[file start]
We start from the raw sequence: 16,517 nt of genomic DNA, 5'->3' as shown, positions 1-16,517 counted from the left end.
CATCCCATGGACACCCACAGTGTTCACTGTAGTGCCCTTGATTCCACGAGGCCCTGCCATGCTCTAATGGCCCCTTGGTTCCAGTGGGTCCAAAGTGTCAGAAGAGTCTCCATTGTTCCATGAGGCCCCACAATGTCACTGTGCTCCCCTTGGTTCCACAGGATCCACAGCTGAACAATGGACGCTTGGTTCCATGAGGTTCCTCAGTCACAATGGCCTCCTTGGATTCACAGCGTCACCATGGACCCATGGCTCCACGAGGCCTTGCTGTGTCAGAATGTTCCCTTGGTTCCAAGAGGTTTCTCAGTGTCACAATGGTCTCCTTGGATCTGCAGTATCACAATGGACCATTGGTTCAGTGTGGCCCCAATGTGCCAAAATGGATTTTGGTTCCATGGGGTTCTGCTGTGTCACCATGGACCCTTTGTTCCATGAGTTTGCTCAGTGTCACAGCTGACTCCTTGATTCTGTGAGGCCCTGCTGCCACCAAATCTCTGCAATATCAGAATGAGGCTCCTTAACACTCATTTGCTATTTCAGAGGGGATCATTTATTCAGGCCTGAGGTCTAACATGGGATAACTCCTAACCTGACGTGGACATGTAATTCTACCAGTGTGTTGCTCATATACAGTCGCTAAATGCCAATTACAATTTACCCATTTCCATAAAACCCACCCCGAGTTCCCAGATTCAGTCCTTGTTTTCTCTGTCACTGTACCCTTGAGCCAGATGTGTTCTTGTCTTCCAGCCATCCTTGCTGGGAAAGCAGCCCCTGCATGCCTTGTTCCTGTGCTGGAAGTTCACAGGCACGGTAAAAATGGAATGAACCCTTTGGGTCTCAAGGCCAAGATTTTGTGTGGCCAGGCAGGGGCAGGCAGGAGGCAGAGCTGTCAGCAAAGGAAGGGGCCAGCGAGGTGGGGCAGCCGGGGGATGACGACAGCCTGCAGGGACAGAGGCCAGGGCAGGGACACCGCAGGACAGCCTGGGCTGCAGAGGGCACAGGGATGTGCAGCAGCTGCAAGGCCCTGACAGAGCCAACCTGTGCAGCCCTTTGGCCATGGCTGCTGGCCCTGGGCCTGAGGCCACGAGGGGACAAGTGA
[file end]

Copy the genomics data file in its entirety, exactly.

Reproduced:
We start from the raw sequence: 16,517 nt of genomic DNA, 5'->3' as shown, positions 1-16,517 counted from the left end.
CATCCCATGGACACCCACAGTGTTCACTGTAGTGCCCTTGATTCCACGAGGCCCTGCCATGCTCTAATGGCCCCTTGGTTCCAGTGGGTCCAAAGTGTCAGAAGAGTCTCCATTGTTCCATGAGGCCCCACAATGTCACTGTGCTCCCCTTGGTTCCACAGGATCCACAGCTGAACAATGGACGCTTGGTTCCATGAGGTTCCTCAGTCACAATGGCCTCCTTGGATTCACAGCGTCACCATGGACCCATGGCTCCACGAGGCCTTGCTGTGTCAGAATGTTCCCTTGGTTCCAAGAGGTTTCTCAGTGTCACAATGGTCTCCTTGGATCTGCAGTATCACAATGGACCATTGGTTCAGTGTGGCCCCAATGTGCCAAAATGGATTTTGGTTCCATGGGGTTCTGCTGTGTCACCATGGACCCTTTGTTCCATGAGTTTGCTCAGTGTCACAGCTGACTCCTTGATTCTGTGAGGCCCTGCTGCCACCAAATCTCTGCAATATCAGAATGAGGCTCCTTAACACTCATTTGCTATTTCAGAGGGGATCATTTATTCAGGCCTGAGGTCTAACATGGGATAACTCCTAACCTGACGTGGACATGTAATTCTACCAGTGTGTTGCTCATATACAGTCGCTAAATGCCAATTACAATTTACCCATTTCCATAAAACCCACCCCGAGTTCCCAGATTCAGTCCTTGTTTTCTCTGTCACTGTACCCTTGAGCCAGATGTGTTCTTGTCTTCCAGCCATCCTTGCTGGGAAAGCAGCCCCTGCATGCCTTGTTCCTGTGCTGGAAGTTCACAGGCACGGTAAAAATGGAATGAACCCTTTGGGTCTCAAGGCCAAGATTTTGTGTGGCCAGGCAGGGGCAGGCAGGAGGCAGAGCTGTCAGCAAAGGAAGGGGCCAGCGAGGTGGGGCAGCCGGGGGATGACGACAGCCTGCAGGGACAGAGGCCAGGGCAGGGACACCGCAGGACAGCCTGGGCTGCAGAGGGCACAGGGATGTGCAGCAGCTGCAAGGCCCTGACAGAGCCAACCTGTGCAGCCCTTTGGCCATGGCTGCTGGCCCTGGGCCTGAGGCCACGAGGGGACAAGTGA